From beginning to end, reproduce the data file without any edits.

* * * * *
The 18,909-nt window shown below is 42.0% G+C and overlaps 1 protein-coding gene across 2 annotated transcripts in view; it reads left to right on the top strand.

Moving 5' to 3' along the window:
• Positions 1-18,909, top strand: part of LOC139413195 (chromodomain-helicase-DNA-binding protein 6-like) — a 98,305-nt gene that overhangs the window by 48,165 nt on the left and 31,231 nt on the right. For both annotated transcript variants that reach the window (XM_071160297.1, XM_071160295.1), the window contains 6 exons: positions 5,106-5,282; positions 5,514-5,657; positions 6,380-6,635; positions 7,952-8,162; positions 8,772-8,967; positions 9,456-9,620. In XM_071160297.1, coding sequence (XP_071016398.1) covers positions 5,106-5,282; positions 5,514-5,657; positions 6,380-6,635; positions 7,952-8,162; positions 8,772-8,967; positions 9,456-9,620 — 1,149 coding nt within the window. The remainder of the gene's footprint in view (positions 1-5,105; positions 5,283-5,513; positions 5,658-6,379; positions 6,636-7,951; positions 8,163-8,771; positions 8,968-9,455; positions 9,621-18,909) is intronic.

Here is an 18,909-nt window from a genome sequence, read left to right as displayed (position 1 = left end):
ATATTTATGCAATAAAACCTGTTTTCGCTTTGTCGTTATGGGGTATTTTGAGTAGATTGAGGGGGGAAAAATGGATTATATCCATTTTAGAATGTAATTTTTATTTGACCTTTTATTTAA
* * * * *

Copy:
The 18,909-nt window shown below is 42.0% G+C and overlaps 1 protein-coding gene across 2 annotated transcripts in view; it reads left to right on the top strand.

Moving 5' to 3' along the window:
• Positions 1-18,909, top strand: part of LOC139413195 (chromodomain-helicase-DNA-binding protein 6-like) — a 98,305-nt gene that overhangs the window by 48,165 nt on the left and 31,231 nt on the right. For both annotated transcript variants that reach the window (XM_071160297.1, XM_071160295.1), the window contains 6 exons: positions 5,106-5,282; positions 5,514-5,657; positions 6,380-6,635; positions 7,952-8,162; positions 8,772-8,967; positions 9,456-9,620. In XM_071160297.1, coding sequence (XP_071016398.1) covers positions 5,106-5,282; positions 5,514-5,657; positions 6,380-6,635; positions 7,952-8,162; positions 8,772-8,967; positions 9,456-9,620 — 1,149 coding nt within the window. The remainder of the gene's footprint in view (positions 1-5,105; positions 5,283-5,513; positions 5,658-6,379; positions 6,636-7,951; positions 8,163-8,771; positions 8,968-9,455; positions 9,621-18,909) is intronic.

Here is an 18,909-nt window from a genome sequence, read left to right as displayed (position 1 = left end):
ATATTTATGCAATAAAACCTGTTTTCGCTTTGTCGTTATGGGGTATTTTGAGTAGATTGAGGGGGGAAAAATGGATTATATCCATTTTAGAATGTAATTTTTATTTGACCTTTTATTTAA